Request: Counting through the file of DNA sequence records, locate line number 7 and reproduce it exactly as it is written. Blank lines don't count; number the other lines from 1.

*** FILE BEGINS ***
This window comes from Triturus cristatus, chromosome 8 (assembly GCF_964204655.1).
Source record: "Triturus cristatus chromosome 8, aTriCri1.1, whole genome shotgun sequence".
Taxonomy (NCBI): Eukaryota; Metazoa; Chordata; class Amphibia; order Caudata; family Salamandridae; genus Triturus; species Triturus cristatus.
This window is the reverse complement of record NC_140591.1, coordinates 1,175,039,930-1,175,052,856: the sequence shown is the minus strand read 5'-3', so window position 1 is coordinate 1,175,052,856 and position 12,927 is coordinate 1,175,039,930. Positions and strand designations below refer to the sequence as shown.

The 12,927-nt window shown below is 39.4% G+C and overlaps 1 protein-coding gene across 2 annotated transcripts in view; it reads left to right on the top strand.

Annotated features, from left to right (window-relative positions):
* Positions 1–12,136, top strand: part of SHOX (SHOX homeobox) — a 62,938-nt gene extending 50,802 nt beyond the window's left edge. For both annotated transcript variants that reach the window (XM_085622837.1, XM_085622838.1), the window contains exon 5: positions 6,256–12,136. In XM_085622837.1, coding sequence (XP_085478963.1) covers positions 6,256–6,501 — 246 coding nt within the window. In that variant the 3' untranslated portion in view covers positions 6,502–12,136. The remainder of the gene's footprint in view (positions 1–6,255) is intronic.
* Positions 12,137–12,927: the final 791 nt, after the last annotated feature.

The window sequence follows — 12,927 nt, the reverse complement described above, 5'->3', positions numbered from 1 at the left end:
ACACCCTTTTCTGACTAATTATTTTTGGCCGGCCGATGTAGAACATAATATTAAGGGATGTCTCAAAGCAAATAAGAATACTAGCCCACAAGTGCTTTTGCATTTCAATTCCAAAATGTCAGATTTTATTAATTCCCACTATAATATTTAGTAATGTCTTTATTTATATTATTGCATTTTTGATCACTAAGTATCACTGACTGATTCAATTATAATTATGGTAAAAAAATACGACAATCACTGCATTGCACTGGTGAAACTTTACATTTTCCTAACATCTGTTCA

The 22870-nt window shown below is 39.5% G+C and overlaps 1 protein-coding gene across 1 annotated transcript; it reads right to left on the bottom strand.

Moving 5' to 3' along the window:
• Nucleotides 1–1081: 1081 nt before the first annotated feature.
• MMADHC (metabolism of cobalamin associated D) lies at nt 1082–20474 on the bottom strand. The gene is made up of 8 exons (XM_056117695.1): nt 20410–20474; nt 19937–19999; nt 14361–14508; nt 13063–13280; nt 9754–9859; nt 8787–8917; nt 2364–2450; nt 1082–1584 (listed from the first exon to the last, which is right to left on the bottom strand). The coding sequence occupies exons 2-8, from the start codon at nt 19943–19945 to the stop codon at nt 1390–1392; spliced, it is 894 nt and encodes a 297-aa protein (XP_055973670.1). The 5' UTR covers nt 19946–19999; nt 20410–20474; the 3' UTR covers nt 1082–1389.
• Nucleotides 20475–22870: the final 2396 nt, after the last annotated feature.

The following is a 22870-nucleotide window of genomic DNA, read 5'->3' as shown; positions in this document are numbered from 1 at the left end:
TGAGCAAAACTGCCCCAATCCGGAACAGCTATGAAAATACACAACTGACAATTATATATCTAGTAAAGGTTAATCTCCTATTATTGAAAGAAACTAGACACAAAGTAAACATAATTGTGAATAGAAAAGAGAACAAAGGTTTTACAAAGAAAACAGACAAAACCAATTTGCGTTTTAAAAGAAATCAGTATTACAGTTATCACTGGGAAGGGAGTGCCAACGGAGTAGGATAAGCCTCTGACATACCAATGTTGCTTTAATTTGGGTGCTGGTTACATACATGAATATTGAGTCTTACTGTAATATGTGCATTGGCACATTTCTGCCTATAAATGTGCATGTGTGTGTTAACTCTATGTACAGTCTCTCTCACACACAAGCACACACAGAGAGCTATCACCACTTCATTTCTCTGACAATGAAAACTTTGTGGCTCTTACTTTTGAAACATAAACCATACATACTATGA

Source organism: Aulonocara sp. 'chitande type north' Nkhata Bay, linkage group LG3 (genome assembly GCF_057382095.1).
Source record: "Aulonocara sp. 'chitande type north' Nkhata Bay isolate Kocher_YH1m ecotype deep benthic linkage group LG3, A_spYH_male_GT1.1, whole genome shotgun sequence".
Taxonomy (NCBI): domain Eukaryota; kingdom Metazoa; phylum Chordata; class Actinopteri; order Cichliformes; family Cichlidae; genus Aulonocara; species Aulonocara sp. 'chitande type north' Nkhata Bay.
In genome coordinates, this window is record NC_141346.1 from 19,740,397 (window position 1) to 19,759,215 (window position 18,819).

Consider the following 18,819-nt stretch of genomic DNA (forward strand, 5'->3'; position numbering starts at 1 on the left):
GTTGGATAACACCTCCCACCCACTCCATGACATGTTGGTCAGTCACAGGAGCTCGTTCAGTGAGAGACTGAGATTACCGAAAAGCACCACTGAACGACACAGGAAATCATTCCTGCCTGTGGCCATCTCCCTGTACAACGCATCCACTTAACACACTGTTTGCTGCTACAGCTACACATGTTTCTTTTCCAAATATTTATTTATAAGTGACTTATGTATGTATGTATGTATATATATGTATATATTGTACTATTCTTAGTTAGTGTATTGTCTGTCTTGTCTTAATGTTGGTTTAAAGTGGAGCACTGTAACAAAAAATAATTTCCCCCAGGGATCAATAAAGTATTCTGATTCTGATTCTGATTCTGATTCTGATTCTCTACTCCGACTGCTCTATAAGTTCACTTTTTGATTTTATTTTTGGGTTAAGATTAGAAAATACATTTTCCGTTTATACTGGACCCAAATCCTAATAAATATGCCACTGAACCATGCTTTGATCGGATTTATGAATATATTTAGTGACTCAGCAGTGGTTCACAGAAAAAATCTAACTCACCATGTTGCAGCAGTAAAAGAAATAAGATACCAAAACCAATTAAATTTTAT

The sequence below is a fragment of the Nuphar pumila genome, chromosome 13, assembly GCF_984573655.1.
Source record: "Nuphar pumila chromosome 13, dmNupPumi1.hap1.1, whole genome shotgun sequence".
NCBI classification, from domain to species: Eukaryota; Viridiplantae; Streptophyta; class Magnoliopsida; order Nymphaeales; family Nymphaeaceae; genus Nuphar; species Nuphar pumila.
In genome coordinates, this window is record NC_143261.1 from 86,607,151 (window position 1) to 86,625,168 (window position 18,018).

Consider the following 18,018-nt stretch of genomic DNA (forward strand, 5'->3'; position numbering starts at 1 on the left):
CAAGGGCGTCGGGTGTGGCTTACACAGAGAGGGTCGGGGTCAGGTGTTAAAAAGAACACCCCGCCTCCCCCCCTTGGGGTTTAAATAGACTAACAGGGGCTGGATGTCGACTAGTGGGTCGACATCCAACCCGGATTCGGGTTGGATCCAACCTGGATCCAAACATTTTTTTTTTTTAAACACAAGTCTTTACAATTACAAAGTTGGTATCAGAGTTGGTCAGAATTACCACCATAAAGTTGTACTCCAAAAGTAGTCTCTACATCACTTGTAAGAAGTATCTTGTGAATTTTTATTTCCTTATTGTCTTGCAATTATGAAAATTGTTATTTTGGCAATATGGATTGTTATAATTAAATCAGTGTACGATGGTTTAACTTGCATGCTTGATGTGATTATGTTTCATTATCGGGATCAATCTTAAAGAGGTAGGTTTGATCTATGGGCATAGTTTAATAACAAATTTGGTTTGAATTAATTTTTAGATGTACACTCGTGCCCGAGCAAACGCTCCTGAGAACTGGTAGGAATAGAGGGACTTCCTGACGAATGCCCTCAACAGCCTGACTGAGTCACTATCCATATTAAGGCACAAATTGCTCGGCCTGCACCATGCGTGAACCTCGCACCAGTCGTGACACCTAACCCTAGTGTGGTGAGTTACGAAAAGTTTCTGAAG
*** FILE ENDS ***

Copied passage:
* Positions 1–12,136, top strand: part of SHOX (SHOX homeobox) — a 62,938-nt gene extending 50,802 nt beyond the window's left edge. For both annotated transcript variants that reach the window (XM_085622837.1, XM_085622838.1), the window contains exon 5: positions 6,256–12,136. In XM_085622837.1, coding sequence (XP_085478963.1) covers positions 6,256–6,501 — 246 coding nt within the window. In that variant the 3' untranslated portion in view covers positions 6,502–12,136. The remainder of the gene's footprint in view (positions 1–6,255) is intronic.